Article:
How I learned to be more patient with my mother | Health and Fitness

I started to notice my mother changing around two years ago. They were small things – she’d forgotten the time or what day we had plans to go out. It wasn’t until we really started looking into her life that we realized how bad it was getting. She was forgetting to pay her bills, couldn’t remember to clean out the fridge, and maybe most frightening of all, she couldn’t keep track of her destination while she was driving.

  • Thursday, July 16, 2015 1:07pm
  • Life

By Tamie Beitinger

Advertising Sales Consultant

I started to notice my mother changing around two years ago.

They were small things – she’d forgotten the time or what day we had plans to go out.

It wasn’t until we really started looking into her life that we realized how bad it was getting. She was forgetting to pay her bills, couldn’t remember to clean out the fridge, and maybe most frightening of all, she couldn’t keep track of her destination while she was driving.

Four months ago, we got the official diagnosis.

My mother has dementia.

It’s been a hard change on all of our lives, and probably the hardest on her.

Ever since my father died in ‘86, she lived on her own and was an extremely independent woman, and I know she gets frustrated when she realizes she is no longer capable of doing the tasks she used to perform with ease even just a few months ago.

Since the diagnosis, we moved my mother in with my sister to keep an eye on her. That’s what hits me the hardest, is that she is no longer the independent woman she once was.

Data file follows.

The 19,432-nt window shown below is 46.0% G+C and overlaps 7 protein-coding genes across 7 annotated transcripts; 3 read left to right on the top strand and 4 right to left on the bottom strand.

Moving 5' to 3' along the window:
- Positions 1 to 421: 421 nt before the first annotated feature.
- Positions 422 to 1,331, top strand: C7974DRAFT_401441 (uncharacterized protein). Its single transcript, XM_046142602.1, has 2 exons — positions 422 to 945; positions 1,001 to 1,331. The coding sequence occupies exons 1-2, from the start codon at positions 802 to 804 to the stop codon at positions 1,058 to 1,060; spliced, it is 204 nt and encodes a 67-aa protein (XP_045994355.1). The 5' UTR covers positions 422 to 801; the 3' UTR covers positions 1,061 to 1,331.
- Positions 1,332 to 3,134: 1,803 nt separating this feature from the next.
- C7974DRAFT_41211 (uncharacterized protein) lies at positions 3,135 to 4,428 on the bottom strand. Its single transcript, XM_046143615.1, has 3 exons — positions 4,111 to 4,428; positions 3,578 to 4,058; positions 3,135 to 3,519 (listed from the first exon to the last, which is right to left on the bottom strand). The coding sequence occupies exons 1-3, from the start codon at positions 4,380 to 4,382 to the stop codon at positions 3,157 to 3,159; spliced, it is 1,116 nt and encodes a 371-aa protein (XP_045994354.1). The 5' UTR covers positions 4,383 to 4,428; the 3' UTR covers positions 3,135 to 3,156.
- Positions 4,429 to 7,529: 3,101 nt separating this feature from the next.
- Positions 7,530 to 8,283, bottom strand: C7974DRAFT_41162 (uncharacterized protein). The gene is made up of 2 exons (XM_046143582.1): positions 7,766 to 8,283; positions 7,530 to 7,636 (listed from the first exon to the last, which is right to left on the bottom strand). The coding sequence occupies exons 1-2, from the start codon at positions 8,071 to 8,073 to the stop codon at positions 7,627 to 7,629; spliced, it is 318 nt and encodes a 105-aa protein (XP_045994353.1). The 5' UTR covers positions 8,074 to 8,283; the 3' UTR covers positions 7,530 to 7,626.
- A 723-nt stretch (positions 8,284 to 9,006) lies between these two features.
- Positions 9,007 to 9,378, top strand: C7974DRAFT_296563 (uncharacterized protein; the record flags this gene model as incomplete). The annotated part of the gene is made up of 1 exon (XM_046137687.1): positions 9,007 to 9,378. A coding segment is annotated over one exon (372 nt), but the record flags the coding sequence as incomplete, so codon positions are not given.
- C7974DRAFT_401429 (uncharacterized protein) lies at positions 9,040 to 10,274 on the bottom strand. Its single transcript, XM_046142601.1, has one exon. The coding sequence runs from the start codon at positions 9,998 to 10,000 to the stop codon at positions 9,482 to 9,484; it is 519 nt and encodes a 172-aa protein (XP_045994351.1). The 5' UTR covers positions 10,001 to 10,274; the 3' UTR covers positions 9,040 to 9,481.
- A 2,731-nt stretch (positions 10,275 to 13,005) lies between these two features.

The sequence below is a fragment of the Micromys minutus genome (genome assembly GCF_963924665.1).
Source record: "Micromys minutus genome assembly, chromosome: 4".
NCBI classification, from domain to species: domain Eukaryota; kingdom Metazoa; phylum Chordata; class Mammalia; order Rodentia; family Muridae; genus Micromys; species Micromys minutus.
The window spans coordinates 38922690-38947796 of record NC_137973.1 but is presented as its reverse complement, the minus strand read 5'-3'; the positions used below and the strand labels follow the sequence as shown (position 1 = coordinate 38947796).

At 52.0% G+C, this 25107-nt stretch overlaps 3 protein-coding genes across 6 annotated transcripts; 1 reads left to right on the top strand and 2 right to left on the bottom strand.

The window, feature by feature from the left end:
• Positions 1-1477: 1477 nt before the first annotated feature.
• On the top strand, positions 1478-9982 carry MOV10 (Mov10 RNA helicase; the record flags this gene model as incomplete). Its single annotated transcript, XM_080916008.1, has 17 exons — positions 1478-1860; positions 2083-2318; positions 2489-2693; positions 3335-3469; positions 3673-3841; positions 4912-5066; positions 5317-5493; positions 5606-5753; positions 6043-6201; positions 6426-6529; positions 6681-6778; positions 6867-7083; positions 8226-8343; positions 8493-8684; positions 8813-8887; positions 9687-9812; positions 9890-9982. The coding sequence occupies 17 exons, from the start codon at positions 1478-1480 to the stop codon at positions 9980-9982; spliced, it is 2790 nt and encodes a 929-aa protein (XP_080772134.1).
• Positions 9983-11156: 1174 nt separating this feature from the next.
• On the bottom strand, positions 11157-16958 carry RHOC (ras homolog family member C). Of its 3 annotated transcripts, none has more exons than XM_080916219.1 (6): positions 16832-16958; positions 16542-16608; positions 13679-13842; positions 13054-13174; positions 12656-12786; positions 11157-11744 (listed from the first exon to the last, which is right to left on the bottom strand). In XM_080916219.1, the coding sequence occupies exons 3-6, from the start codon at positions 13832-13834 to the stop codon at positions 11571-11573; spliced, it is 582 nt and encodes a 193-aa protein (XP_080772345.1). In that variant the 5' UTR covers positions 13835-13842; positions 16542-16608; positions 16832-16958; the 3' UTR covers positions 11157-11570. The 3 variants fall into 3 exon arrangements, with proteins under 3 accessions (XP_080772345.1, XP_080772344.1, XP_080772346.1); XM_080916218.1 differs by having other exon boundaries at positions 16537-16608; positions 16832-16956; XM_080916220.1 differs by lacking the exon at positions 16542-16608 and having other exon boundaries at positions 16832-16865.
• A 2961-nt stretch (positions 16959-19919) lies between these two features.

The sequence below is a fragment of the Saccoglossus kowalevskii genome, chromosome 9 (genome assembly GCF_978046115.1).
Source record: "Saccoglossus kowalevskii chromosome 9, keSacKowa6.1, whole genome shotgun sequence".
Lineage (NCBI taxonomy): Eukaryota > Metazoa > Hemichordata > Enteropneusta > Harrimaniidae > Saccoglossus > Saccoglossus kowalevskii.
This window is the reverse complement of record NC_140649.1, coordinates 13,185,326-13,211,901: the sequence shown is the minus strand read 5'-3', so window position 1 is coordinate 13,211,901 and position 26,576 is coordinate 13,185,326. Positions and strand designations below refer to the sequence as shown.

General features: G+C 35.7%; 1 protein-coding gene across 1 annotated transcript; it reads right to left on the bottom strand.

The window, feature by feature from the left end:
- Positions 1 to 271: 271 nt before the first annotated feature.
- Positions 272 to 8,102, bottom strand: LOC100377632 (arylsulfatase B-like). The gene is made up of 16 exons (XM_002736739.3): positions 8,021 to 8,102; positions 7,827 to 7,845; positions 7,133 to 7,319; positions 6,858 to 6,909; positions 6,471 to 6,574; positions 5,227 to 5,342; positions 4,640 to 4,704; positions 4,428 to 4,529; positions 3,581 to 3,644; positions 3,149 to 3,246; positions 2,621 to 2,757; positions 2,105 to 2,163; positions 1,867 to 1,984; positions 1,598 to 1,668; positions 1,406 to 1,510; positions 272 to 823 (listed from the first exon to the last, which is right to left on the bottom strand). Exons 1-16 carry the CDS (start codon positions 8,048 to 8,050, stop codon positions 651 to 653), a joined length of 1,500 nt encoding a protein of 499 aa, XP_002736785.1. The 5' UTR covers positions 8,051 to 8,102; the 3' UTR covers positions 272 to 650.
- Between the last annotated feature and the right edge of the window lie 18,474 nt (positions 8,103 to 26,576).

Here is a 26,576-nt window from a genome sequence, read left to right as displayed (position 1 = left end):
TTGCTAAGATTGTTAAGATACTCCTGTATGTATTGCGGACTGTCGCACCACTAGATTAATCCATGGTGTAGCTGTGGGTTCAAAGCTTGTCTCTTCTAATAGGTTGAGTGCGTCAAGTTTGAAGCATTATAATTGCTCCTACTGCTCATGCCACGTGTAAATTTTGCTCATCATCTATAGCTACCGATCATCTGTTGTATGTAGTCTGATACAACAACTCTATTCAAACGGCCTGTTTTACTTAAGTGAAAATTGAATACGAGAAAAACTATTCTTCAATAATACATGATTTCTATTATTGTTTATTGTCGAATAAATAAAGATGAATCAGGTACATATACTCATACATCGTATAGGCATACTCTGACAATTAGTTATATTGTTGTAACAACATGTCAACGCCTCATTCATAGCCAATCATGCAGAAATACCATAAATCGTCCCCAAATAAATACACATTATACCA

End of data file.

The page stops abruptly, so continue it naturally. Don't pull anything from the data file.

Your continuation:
In order to learn more about my mother’s illness, I decided to take a small walk in her shoes by taking a Virtual Dementia Tour at Enumclaw Expressions.

I won’t give the tour away, and I recommend not looking up what the tour is and simply sign up for one if you get the chance, especially if someone you love has dementia.

What I can tell you is the tour really does put you in a dementia patient’s shoes, even if just for a little bit.

I found myself exhibiting the same behavior my mother does, but I didn’t notice it at the time. It was only after the tour during the debrief that I was told what I was doing.

First, I couldn’t stay on task. I’d start to do something, and my mind would wander off and I’d suddenly find myself doing something totally different, or aimlessly wandering around.

I became very sensitive to sound, also like my mother. Loud noises, like a door slamming or a siren, or especially my dog running through the house will startle my mother, and I found I reacted the same way during the tour.

And just like her, I became frustrated when I couldn’t perform simple tasks that I know I could do normally.

Dementia affects more than 47.5 million people around the world who have dementia. One in three seniors die with some form of dementia, and it’s the only cause of death in the Top 10 in America that can’t be cured, or even prevented.

Since taking the tour, I’ve re-energized my resolve to continue giving my mother the best care I can give her. It seems to help her when she does crossword puzzles to keep her mind busy (she’s a nut about those), going out to see her lunch group and seeing family often.

Positive conservations help, too. I tell her how much I love how soft her skin is, or the twinkle of life in her eyes, and she lights up again like she’s back to her old self.

Although it is difficult, I’m making sure I am patient through her constant questions and confused expressions. I now have a small idea of what it is like living with dementia, and although it may be difficult for caretakers, the frustration patients feel is ten times worse.

I can tell you, I’m glad I was able to walk away from this eye-opening experience with a better understanding of dementia.

I just wish my mother could walk away from it, too.

 

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